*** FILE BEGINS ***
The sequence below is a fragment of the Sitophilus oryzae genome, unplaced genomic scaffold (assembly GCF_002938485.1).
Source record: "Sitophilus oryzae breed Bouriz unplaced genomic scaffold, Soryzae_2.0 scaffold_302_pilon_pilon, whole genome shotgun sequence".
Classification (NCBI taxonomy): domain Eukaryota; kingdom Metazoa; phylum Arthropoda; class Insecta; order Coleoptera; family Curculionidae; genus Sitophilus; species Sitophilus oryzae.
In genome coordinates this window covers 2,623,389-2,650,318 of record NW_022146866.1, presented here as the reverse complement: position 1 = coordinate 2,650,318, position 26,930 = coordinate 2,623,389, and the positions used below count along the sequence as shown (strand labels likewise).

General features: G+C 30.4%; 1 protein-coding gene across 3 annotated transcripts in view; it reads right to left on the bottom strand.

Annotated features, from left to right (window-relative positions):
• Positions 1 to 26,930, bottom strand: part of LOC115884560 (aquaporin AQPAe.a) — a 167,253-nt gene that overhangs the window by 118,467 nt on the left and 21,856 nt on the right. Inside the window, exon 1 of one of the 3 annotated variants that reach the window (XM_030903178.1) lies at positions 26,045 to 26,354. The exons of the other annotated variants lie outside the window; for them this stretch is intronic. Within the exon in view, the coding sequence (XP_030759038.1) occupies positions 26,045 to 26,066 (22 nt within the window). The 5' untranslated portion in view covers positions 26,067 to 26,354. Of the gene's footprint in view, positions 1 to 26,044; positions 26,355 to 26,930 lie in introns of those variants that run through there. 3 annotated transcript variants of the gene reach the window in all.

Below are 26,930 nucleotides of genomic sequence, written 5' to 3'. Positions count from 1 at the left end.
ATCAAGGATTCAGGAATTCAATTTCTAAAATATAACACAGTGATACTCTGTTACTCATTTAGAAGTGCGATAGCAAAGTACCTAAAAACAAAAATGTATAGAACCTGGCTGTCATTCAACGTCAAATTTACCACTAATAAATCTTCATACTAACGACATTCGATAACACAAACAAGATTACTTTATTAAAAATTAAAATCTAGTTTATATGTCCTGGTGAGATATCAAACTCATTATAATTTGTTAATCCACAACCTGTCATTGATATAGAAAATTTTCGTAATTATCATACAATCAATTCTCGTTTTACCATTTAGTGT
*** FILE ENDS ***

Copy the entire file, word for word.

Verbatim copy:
The sequence below is a fragment of the Sitophilus oryzae genome, unplaced genomic scaffold (assembly GCF_002938485.1).
Source record: "Sitophilus oryzae breed Bouriz unplaced genomic scaffold, Soryzae_2.0 scaffold_302_pilon_pilon, whole genome shotgun sequence".
Classification (NCBI taxonomy): domain Eukaryota; kingdom Metazoa; phylum Arthropoda; class Insecta; order Coleoptera; family Curculionidae; genus Sitophilus; species Sitophilus oryzae.
In genome coordinates this window covers 2,623,389-2,650,318 of record NW_022146866.1, presented here as the reverse complement: position 1 = coordinate 2,650,318, position 26,930 = coordinate 2,623,389, and the positions used below count along the sequence as shown (strand labels likewise).

General features: G+C 30.4%; 1 protein-coding gene across 3 annotated transcripts in view; it reads right to left on the bottom strand.

Annotated features, from left to right (window-relative positions):
• Positions 1 to 26,930, bottom strand: part of LOC115884560 (aquaporin AQPAe.a) — a 167,253-nt gene that overhangs the window by 118,467 nt on the left and 21,856 nt on the right. Inside the window, exon 1 of one of the 3 annotated variants that reach the window (XM_030903178.1) lies at positions 26,045 to 26,354. The exons of the other annotated variants lie outside the window; for them this stretch is intronic. Within the exon in view, the coding sequence (XP_030759038.1) occupies positions 26,045 to 26,066 (22 nt within the window). The 5' untranslated portion in view covers positions 26,067 to 26,354. Of the gene's footprint in view, positions 1 to 26,044; positions 26,355 to 26,930 lie in introns of those variants that run through there. 3 annotated transcript variants of the gene reach the window in all.

Below are 26,930 nucleotides of genomic sequence, written 5' to 3'. Positions count from 1 at the left end.
ATCAAGGATTCAGGAATTCAATTTCTAAAATATAACACAGTGATACTCTGTTACTCATTTAGAAGTGCGATAGCAAAGTACCTAAAAACAAAAATGTATAGAACCTGGCTGTCATTCAACGTCAAATTTACCACTAATAAATCTTCATACTAACGACATTCGATAACACAAACAAGATTACTTTATTAAAAATTAAAATCTAGTTTATATGTCCTGGTGAGATATCAAACTCATTATAATTTGTTAATCCACAACCTGTCATTGATATAGAAAATTTTCGTAATTATCATACAATCAATTCTCGTTTTACCATTTAGTGT